Error in Kansas Legislature’s school finance plan complicates budget decisions for Lawrence school board

photo by: Nick Krug

Lawrence Public Schools district offices, 110 McDonald Drive.

The Lawrence school district could see anywhere from $1.7 million to $4 million in additional funding from the Kansas Legislature’s newly passed school finance plan.

That’s according to figures provided by Kathy Johnson, the district’s executive director of finance, during Monday’s school board meeting. Johnson’s report to board members came just hours after the Kansas State Department of Education’s revelation Monday evening that an $80 million error had been discovered in the new school finance plan.

Originally, the KSDE estimated that the bill would provide the Lawrence district with an additional $3.5 million in funding. Statewide, the finance plan was supposed to have added about $525 million in funding for public schools over the next five years.

“This introduces a great deal of uncertainty into this conversation,” school board president Shannon Kimball said of the last-minute Statehouse news. ” … Let’s just be honest — the way that that played out was the opposite of a master class in leadership skills. That makes this exercise really difficult in terms of committing to hiring for the next year.”

Final details still pending, Johnson presented the school board Monday with a list of budget considerations submitted by staff. The rankings include nearly 60 items prioritized by school board members and the district’s nine-person executive leadership team.

“It’s really just a vehicle to try to get some discussion on the table, get some idea of where people stand and maybe more information,” Johnson said. “So, as we continue to build on this, we can come up with a solution that will be effective when we get ready to put some money to it.”

Last month, the school board allowed staff to begin advertising for three elementary school counselor positions, but told them to defer all hirings until the Legislature’s decision on funding for the 2018-2019 school year. Other priorities discussed at the time included an equity facilitator, curriculum facilitators, kindergarten and first-grade teachers, and security personnel.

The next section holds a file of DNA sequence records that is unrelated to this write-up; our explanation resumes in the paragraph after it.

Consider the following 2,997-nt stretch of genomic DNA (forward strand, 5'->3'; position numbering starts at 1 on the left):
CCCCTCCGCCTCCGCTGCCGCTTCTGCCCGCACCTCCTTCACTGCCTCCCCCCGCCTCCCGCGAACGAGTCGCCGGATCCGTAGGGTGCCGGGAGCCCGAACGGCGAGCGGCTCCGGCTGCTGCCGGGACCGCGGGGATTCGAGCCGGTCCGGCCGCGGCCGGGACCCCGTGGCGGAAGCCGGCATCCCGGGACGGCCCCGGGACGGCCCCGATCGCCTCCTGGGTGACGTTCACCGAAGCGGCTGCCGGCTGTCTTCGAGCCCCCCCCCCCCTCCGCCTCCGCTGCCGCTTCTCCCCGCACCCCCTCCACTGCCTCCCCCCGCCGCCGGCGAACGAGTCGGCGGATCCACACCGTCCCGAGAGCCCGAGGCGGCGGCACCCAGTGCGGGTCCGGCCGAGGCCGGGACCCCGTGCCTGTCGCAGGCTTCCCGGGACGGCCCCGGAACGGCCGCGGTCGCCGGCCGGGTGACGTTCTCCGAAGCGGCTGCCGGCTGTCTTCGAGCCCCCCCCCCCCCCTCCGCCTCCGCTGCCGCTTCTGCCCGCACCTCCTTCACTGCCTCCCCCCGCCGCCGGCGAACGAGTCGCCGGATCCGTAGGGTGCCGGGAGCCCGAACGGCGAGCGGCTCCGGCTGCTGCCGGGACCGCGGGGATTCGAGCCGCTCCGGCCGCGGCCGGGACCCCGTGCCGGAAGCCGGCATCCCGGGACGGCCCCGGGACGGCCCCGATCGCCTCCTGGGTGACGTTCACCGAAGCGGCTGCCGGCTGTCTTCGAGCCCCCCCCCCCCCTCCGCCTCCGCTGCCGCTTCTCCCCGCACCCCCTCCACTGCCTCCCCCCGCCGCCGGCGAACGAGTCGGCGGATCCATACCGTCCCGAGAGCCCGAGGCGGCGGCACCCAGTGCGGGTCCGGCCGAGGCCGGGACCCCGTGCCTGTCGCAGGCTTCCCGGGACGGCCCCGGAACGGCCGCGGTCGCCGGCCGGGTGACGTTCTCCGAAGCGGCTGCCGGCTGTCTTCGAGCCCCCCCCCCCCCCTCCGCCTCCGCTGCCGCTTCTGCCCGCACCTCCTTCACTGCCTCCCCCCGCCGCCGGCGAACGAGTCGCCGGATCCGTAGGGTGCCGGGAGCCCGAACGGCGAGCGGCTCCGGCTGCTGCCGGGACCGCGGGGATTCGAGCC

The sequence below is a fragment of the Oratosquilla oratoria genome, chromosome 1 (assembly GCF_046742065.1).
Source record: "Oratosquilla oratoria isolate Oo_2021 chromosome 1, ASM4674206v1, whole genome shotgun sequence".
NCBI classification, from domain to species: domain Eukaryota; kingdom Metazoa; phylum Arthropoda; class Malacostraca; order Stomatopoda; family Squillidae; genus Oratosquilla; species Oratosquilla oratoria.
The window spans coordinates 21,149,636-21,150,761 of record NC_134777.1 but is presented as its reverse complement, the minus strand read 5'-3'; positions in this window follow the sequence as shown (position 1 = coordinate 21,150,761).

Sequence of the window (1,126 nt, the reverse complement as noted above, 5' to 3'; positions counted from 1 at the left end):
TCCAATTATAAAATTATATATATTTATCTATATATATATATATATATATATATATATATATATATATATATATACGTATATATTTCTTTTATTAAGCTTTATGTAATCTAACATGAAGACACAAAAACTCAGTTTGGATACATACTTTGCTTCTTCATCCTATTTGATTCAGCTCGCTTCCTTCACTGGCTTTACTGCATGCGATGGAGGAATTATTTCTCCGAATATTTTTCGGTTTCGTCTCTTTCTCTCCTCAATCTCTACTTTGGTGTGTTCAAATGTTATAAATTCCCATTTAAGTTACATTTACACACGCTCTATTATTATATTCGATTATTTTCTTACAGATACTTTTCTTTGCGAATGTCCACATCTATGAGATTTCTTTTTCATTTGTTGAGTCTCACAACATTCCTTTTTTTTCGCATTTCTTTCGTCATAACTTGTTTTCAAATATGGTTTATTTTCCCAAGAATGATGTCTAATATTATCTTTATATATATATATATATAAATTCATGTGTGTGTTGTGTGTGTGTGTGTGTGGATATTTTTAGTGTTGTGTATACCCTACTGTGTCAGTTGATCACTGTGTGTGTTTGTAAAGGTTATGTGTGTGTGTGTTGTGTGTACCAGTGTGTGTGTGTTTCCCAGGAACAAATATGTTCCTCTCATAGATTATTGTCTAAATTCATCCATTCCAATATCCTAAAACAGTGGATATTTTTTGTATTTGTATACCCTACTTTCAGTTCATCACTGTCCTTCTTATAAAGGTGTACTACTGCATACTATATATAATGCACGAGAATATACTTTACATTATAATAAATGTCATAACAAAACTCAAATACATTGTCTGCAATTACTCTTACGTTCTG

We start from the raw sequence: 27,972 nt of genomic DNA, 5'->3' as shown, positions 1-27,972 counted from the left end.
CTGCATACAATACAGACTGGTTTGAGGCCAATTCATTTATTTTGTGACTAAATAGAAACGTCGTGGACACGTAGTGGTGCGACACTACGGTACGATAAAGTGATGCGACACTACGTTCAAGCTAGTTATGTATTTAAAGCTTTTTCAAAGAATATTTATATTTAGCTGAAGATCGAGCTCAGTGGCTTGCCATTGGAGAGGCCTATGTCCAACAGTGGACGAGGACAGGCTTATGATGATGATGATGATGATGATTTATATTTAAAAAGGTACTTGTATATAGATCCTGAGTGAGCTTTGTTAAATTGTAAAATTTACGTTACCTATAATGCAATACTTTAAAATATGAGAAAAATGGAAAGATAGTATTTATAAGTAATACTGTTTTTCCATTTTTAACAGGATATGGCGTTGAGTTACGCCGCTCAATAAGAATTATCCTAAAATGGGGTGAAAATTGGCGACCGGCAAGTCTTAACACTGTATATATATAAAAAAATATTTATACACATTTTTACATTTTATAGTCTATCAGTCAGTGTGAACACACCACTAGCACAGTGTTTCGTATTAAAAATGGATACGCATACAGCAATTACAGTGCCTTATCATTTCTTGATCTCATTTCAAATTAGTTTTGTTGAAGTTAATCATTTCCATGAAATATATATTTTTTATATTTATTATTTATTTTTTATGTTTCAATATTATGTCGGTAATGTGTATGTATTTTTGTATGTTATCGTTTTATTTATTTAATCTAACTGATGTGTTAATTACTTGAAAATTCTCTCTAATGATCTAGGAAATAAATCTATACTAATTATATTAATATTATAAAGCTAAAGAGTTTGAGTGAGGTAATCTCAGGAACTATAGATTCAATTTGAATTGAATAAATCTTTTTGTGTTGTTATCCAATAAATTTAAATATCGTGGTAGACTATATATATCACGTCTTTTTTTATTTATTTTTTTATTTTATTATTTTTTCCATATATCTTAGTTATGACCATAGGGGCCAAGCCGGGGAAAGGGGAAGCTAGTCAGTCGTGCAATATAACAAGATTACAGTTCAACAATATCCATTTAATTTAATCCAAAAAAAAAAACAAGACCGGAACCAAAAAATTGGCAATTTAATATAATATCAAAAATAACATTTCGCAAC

Kimball said she was “surprised” by Johnson’s rankings, which blended scoring input from school board members and the executive leadership team. Aside from ALICE (active shooter) training, none of the safety-related items discussed in previous conversations turned up in the rankings’ top tier, she said.

Previous suggestions to hire additional school resource officers and/or security personnel, as well as the hiring of a life safety supervisor, were low on the executive leadership team’s list of priorities. That came as a surprise to school board member Kelly Jones, too, because she was under the impression that the measures were high priorities for everyone involved.

“I appreciate that we separated out where the board is at versus where the executive team is at,” Jones said. “And I’m really looking forward to hearing the context behind what we missed, where we had misinterpretation.”

Other items to make the list’s top tier included hiring special education teachers, an equity facilitator, speech language pathologist and increasing fringe benefits by more than $1 million. The middle tier included hiring curriculum facilitators, learning coaches, a registered nurse and other student-support positions.

Among the bottom third of priorities: hiring a restorative justice coordinator for Liberty Memorial Central Middle School, appointing a dean of students for each of the district’s four middle schools, and the hiring of additional SROs and security personnel.

The board will discuss priorities in more detail at its next meeting on April 23. The Legislature should be able to pass a “technical” correction to its $80 million error when it meets April 26, Johnson said.